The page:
Roosevelt and Churchill begin Casablanca Conference - HISTORY
Roosevelt, under heavy security, had flown from Miami to Morocco. The meetings took place in the Anfa Hotel from January , His destination - Casablanca, Morocco. STRATEGY CONFERENCE IN N AFRICA: PRESIDENT ROOSEVELT MEETS MR CHURCHILL. ONE OF Mr Churchill with President Roosevelt and Chiefs of Staff at one of the many. On this day in , President Franklin D. Roosevelt arrived in Morocco to join British Prime Minister Winston Churchill for a day conference in Casablanca After the meeting, FDR visited with U.S. troops and did some.
The meetings took place in the Anfa Hotel from January Josef Stalin was invited to attend as well but due to the ongoing battle at Stalingrad, he declined to keep close tabs on the battle.
Roosevelt and Churchill begin Casablanca Conference
The French, though treated cordially, were not warm to the task and had to be persuaded to attend. Even then, there was a forced handshake for the sake of the cameras that was so fast, it had to be done again. However, some of the British in attendance came to the conclusion that the two French generals probably hated each other more than the Germans.
The announcement by FDR at the conference was that the Allies would only accept the unconditional surrender of the German Army. The President had stolen the idea from Ulysses S. Grant during the Civil War who had used the term against the Confederacy on several occasions.
But Hitler had to go.
Franklin D. Roosevelt arrived in Morocco, Jan. 14, - POLITICO
Invasion of France Put Off: Roosevelt, after conferring with General George Marshall was in favor of a quick cross-channel invasion of France. Churchill sold them on his plan to take on the Axis through the Mediterranean.
His destination — Casablanca, Morocco. It was a precedent shattering odyssey. No president had ever left the United States during wartime, or ever visited Africa, or even ever traveled in an airplane.14th January 1943: Churchill and Roosevelt meet in Casablanca
No president since Lincoln had visited an active battlefield. And FDR did all of those things without the press finding out.
The Casablanca Conference – Unconditional Surrender
The looming question was — what to do next? The conference would force top military leaders of Great Britain and the United States to hash out their differences and agree on a strategy for victory. In Baltimore he secretly changed direction and headed south for Miami.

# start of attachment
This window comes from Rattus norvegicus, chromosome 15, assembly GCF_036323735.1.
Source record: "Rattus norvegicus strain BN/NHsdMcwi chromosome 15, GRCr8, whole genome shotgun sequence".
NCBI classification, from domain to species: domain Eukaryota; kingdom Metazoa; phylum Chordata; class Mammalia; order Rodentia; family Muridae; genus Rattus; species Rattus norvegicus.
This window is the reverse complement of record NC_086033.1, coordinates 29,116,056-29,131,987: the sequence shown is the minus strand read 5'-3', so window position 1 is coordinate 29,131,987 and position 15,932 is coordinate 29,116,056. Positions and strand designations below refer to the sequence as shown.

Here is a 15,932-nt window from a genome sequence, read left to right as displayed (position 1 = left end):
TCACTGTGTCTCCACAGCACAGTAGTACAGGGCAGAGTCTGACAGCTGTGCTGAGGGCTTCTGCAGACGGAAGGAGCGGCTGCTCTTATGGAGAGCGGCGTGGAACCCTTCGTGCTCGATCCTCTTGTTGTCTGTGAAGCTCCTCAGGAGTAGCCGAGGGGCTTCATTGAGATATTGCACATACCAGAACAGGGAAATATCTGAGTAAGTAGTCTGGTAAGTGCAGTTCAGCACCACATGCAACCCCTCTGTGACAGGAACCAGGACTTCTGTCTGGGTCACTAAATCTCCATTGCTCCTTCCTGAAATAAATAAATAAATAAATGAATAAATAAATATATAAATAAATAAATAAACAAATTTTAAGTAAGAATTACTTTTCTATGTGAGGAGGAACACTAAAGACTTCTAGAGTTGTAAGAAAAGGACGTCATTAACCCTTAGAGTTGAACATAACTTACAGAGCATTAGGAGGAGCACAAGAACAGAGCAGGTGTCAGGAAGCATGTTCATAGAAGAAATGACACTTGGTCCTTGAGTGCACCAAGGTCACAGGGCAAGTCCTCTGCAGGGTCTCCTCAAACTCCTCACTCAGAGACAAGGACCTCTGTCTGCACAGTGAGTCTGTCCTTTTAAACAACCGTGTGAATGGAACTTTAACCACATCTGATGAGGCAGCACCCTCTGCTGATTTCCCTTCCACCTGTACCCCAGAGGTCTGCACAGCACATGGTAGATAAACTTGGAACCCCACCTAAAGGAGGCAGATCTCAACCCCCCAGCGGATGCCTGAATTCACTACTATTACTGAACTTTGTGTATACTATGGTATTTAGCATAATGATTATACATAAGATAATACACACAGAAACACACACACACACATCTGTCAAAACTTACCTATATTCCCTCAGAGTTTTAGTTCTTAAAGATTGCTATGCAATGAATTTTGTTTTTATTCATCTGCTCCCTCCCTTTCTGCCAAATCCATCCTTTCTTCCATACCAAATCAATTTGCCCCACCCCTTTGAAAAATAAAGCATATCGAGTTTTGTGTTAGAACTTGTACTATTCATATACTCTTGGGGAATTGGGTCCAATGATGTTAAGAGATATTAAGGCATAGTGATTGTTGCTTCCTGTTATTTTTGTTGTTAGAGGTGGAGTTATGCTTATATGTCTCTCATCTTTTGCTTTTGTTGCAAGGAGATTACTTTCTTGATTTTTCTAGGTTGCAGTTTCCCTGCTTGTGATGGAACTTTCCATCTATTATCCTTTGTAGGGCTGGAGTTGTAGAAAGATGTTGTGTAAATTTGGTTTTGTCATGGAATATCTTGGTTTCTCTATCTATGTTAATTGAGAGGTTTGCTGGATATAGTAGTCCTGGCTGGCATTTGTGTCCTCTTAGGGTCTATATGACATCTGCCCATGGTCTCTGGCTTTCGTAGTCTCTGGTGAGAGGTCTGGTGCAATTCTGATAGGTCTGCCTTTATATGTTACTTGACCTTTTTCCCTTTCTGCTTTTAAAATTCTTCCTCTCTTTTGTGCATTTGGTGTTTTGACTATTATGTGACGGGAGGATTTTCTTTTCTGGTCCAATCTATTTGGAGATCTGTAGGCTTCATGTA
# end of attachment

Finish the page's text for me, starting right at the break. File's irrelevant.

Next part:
In all of his previous voyages across the Atlantic FDR had traveled by his favorite means of transportation — ship. But the dark waters of the Atlantic had turned into a killing zone, a deadly hide-and-seek between German submarines and Allied transports. Their mission was to strangle Great Britain by cutting off the vital supplies those cargo ships carried.
Even traveling by battleship was considered too dangerous for the President. The route was convoluted and dangerous. The first stop was Port au Spain, Trinidad, a ten hour flight from Miami.
FDR and his closest advisors spent the night at the Macqueripe Hotel and took off at 5: After a brief stop and refueling, they began the most dangerous leg of the journey — miles over the Atlantic Ocean. Any mechanical failure over the open ocean would be a deadly disaster.
The Casablanca Conference – Unconditional Surrender – Forward with Roosevelt
Strong head winds and turbulence forced the pilots to fly low, between 1, and 3, feet. After a grueling 19 hours they finally saw the African coast, and at 4: The President insisted on seeing the local area, and boarded a small motorboat.
The Presidential party dined aboard the USS Memphis and the next morning boarded two C transport planes for the final 1, miles to Morocco. They finally landed in Casablanca at 5: Casablanca was well within the range of German bombers, so secrecy was a top priority. Colonel Elliot Roosevelt met his father when he arrived, but even he had not been told why he was going to Morocco.
The presidential party made its way to the Anfa Hotel where the conference would take place. The guest book reveals the names of some of the attendees: That evening the British and American leaders had dinner, and FDR and Churchill stayed up until 3am discussing strategy, drinking and smoking like long lost friends.
The Red Army was suffering tremendous casualties as they fought to defend Moscow, Stalingrad and Leningrad from a ferocious German assault. Nearly four million German troops and thousands of tanks were deep within Russia and Stalin was insistent that the British and Americans launch a cross channel invasion to draw off some of the Nazi war machine that was devouring Russia. The British and American military leaders had been at odds for more than a year about when they should invade France.
Some of the Americans wanted to focus on the war in the Pacific against the Japanese. The German submarine attacks had made it very difficult to supply Britain and the Soviet Union with all of the supplies they needed. Now that the war in Africa was moving toward a conclusion, it was essential that the Allies develop a clear plan for victory. The meetings went on for ten days, and tempers flared on more than one occasion.
Adding to the complexity was the role of the French, who had initially fought the Americans when they came ashore in Morocco.